Danielle Steel’s “Turning Point” and Michelle Obama’s “Becoming” hold the No. 1 spots on the Publishers Weekly hardcover bestsellers lists.
New fiction about immigrants confront the narrative of assimilation and upward mobility. The books are set everywhere from Virginia to California.
Samurai Hoodie is a digital comic book featuring Yusef, the main character in the fictional city named “Cobalt City.”
Douglas Preston and Lincoln Child’s “Verses for the Dead,” Michelle Obama’s “Becoming” top the Publishers Weekly hardcover best-sellers lists.
REVIEW: The main players in Jennifer Robson’s intelligent tale are not the betrothed Elizabeth and Philip but three decidedly non-royal characters.
The book will shift the 2020 campaign spotlight to Harris this week after much of the focus has been on her Senate colleague Elizabeth Warren.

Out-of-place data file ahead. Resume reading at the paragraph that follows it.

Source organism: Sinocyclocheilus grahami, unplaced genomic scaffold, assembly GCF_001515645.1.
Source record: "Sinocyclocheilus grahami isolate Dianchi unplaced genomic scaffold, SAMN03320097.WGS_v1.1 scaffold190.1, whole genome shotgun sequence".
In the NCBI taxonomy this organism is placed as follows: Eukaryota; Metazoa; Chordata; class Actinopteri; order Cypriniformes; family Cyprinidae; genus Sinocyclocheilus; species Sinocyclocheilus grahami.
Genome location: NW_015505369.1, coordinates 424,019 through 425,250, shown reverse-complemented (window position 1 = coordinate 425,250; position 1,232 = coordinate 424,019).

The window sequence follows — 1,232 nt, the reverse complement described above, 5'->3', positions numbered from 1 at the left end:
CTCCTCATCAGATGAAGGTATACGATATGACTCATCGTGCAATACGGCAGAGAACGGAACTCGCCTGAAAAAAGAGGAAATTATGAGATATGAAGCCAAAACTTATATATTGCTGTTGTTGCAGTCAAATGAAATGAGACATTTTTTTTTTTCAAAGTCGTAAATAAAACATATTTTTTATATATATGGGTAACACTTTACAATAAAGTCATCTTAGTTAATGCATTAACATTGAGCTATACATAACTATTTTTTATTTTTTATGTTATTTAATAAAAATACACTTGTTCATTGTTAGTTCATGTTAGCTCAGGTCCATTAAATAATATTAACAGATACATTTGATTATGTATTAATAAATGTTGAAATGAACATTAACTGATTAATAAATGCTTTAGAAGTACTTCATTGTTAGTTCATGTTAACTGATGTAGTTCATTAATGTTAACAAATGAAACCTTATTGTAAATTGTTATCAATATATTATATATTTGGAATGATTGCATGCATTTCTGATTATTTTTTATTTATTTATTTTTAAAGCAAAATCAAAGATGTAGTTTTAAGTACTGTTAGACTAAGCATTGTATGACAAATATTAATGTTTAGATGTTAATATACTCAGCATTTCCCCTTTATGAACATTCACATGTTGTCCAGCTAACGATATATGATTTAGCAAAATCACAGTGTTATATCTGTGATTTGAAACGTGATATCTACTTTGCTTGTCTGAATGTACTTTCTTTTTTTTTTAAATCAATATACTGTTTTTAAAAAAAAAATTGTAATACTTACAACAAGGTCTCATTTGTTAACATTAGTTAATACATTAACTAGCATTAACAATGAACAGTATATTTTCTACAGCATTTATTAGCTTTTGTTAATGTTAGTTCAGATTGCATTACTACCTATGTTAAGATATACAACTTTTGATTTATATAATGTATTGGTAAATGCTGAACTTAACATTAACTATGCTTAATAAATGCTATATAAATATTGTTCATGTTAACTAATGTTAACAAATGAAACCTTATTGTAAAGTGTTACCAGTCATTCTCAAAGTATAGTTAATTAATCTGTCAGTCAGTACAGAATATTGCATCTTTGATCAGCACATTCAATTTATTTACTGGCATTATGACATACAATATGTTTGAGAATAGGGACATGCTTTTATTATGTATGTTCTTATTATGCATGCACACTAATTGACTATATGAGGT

Here are four brand-new books and one that’s been out for more than a month that have gotten good buzz and early reviews.
The screenification of the nation’s children is happening, so stop fighting it.
According to family lore, 10-year-old Diana pointed out Harry Mark to her sister at their Hyde Park church: “That’s the boy I’m going to marry.”
In a career spanning half a century, Oz published over 35 books. His works were translated into more than 40 languages.
BOOK REVIEW: When there’s a scientific breakthrough, Robin Cook doesn’t just stand and cheer. He writes a novel about its possible perils.
BOOK REVIEW: In the future America of Joyce Carol Oates’ cerebral new novel “Hazards of Time Travel,” history and free thought are off-limits.
Critics say Icke’s work expresses anti-Semitism and he is a conspiracy theorist.
A memoir by the late civil rights lawyer Dovey Johnson Roundtree is being reissued. She was inspiration for Cicely Tyson’s “Sweet Justice” on TV.
Hudson became the first celebrity to acknowledge that he suffered from AIDS, the mysterious disease (at the time) that seemed to target gay men.